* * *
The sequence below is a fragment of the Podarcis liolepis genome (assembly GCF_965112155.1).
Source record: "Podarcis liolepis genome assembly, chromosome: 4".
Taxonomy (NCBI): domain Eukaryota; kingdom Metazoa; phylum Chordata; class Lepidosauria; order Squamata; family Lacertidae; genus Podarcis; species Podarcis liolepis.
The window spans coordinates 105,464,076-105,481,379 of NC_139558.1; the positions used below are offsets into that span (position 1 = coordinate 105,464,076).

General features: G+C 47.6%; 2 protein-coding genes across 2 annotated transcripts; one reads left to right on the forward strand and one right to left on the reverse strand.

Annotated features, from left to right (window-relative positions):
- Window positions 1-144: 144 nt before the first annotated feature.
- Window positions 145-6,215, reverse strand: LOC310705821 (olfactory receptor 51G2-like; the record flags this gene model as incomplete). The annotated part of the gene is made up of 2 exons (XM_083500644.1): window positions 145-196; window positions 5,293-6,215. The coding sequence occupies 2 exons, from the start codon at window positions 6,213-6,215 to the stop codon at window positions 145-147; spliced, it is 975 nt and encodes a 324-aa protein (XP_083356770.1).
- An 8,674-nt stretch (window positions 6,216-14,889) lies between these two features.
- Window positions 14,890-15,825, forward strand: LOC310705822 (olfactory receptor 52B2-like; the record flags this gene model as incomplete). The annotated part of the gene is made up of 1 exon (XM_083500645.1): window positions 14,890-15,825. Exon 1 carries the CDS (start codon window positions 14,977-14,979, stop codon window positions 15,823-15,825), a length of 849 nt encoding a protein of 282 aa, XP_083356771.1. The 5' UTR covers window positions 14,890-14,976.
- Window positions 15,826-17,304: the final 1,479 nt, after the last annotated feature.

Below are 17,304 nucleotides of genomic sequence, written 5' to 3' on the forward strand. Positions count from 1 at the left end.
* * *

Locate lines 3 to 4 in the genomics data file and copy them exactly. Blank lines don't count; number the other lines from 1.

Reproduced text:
Taxonomy (NCBI): domain Eukaryota; kingdom Metazoa; phylum Chordata; class Lepidosauria; order Squamata; family Lacertidae; genus Podarcis; species Podarcis liolepis.
The window spans coordinates 105,464,076-105,481,379 of NC_139558.1; the positions used below are offsets into that span (position 1 = coordinate 105,464,076).